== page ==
Rosen asserted nobody has successfully challenged Patriot Act elements in court, ignoring ruling the previous week

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Newsradio 850 KOA host Mike Rosen claimed on his September 12 broadcast that "where somebody thinks one element of the Patriot Act is a violation of the Constitution, their remedy is to go to court and challenge the constitutionality of it. That hasn't happened yet, at least not successfully." In fact, a federal judge struck down a key provision of the revised Patriot Act on September 6, ruling that it violated the Constitution's "separation of powers" principle and the First Amendment.

During his September 12 Newsradio 850 KOA show, Mike Rosen falsely asserted that the "constitutionality" of elements of the USA Patriot Act have "not successfully" been challenged in court. Rosen omitted the fact that a federal judge on September 6 struck down a key provision of the Patriot Act, ruling that the provision violated the First Amendment to the U.S. Constitution and the Constitution's "separation of powers" principle.

As the Associated Press reported in a September 6 article posted on The Denver Post's website, "A federal judge struck down a key part of the USA Patriot Act on Thursday in a ruling that defended the need for judicial oversight of laws," and "handed the American Civil Liberties Union [ACLU] a major victory in its challenge of the post-Sept. 11 law that gave broader investigative powers to law enforcement." According to a September 6 ACLU press release, the national security letter (NSL) provision of the amended Patriot Act that gave the FBI the power to "gag those who receive NSLs from discussing them" was found unconstitutional. The release also stated "that because the statute prevented courts from engaging in meaningful judicial review of gags, it violated the First Amendment and the principle of separation of powers."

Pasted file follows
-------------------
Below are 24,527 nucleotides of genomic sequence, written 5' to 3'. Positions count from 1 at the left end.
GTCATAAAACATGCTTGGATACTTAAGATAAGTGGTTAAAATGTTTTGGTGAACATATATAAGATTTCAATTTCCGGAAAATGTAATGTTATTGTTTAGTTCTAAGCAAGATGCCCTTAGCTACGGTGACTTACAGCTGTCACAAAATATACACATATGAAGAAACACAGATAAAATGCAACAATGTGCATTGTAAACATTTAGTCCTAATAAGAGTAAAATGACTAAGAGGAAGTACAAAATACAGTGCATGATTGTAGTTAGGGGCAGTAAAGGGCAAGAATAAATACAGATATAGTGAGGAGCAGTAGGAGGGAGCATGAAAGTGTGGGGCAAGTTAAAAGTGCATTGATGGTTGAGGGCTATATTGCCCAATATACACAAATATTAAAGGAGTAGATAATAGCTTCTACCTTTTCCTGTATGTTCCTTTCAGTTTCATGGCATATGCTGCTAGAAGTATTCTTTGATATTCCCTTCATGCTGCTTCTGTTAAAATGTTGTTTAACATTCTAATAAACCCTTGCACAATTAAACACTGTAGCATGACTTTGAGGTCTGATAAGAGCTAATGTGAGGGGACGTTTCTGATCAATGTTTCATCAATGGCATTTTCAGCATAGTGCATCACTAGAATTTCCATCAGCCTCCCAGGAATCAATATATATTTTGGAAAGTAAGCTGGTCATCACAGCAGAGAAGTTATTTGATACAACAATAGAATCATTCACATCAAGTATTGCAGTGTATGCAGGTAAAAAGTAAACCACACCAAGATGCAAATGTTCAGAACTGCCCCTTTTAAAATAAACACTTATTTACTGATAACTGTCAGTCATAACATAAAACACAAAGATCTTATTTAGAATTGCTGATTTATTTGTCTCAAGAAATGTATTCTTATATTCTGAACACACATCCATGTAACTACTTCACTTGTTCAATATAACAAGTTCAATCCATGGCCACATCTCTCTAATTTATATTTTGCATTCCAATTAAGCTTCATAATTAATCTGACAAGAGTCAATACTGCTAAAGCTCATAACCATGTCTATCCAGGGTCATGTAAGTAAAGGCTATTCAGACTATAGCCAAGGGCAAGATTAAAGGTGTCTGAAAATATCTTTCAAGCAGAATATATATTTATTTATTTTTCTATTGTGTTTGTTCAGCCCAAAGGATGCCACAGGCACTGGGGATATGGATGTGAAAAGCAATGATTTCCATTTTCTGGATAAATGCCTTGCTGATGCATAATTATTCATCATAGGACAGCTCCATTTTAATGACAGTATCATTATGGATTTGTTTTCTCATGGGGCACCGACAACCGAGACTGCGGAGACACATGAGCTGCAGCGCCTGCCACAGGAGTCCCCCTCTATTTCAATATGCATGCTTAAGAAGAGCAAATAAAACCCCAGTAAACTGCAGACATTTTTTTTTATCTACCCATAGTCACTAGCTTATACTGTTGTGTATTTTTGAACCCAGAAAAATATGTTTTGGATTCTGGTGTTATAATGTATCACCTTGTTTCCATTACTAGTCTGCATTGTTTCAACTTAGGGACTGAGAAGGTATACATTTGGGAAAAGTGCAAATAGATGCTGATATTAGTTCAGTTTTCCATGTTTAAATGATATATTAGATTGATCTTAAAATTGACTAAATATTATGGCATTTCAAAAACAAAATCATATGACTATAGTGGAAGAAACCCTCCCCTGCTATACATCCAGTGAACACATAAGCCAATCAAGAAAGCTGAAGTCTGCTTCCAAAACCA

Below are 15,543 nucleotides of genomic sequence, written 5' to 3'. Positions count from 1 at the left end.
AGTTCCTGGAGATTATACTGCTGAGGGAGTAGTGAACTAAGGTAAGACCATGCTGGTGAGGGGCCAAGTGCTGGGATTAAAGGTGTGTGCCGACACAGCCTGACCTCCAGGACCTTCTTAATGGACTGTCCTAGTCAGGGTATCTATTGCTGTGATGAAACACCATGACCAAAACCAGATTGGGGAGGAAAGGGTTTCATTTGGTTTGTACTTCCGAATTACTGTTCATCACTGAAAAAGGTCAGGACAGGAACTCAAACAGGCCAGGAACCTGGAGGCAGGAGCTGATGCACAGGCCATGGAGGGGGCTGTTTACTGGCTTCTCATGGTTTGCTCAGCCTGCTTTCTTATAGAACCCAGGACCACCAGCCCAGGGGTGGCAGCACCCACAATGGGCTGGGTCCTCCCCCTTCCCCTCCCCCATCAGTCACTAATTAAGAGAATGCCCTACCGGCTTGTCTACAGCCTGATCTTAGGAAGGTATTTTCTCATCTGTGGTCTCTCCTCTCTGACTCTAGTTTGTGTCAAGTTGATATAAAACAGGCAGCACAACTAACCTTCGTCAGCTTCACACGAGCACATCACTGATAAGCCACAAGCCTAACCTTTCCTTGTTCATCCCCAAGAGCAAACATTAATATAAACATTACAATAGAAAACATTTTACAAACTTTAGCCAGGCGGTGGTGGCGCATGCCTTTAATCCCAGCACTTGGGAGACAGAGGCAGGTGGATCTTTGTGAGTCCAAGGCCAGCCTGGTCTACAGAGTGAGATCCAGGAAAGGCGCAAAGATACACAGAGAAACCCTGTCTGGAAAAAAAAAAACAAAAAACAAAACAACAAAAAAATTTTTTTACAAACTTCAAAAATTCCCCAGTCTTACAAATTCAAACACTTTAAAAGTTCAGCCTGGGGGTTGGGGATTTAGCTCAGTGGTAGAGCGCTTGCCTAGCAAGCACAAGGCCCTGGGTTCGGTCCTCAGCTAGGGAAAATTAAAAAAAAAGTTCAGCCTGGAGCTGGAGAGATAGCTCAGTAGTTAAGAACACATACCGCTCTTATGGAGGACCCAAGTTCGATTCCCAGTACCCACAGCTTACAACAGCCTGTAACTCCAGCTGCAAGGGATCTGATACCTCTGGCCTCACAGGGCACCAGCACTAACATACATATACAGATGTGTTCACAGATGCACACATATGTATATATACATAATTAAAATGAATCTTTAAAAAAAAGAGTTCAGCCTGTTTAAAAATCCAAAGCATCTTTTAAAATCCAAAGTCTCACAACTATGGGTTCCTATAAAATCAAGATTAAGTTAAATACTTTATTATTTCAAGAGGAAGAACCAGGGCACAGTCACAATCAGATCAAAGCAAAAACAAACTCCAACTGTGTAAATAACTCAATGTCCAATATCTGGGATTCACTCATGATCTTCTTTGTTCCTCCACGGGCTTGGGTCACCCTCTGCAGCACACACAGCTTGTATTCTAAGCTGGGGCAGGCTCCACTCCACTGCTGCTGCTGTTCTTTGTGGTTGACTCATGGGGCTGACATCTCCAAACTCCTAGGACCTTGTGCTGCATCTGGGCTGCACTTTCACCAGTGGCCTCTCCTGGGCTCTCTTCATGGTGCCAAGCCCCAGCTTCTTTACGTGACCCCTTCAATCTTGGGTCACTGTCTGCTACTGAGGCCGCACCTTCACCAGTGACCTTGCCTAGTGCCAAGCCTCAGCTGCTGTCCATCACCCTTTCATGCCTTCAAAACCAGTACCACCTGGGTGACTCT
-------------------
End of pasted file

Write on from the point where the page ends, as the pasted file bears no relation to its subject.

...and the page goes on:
Rosen was addressing a caller who inquired about "why people believe" the Patriot Act violates "our constitutional rights."

From the September 12 broadcast of Newsradio 850 KOA's The Mike Rosen Show:

ROSEN: Let's go to Littleton. [Caller], you are on Newsradio 850 KOA. Hello, [caller].

CALLER: How are you? Good morning, Mike.

ROSEN: Morning.

CALLER: I've listened to you for a long time and I've always wanted to call in and debate you sometime if I could ever come up with an issue that A) I disagree with you on, and B) I could make an intelligent argument. But since you're having open lines I thought I'd call in. And I've got a question that has bugged me for a long time. And it deals with the Patriot Act and where the concern is relative to our constitutional rights and why people believe that it does violate them. And, you know, just a general discussion on that, if I could.

ROSEN: Well, in any specific area where somebody thinks one element of the Patriot Act is a violation of the Constitution, their remedy is to go to court and challenge the constitutionality of it. That hasn't happened yet, at least not successfully.

Reporting on the ACLU's lawsuit, however, the AP noted that in striking down the NSL provision of the Patriot Act, U.S. District Judge Victor Marrero "said the Constitution was designed so that the dangers of any given moment could never justify discarding fundamental individual liberties." According to the AP:

The ACLU had challenged the law on behalf of an Internet service provider, complaining that the law allowed the FBI to demand records without the kind of court supervision required for other government searches. Under the law, investigators can issue so-called national security letters to entities like Internet service providers and phone companies and demand customers' phone and Internet records.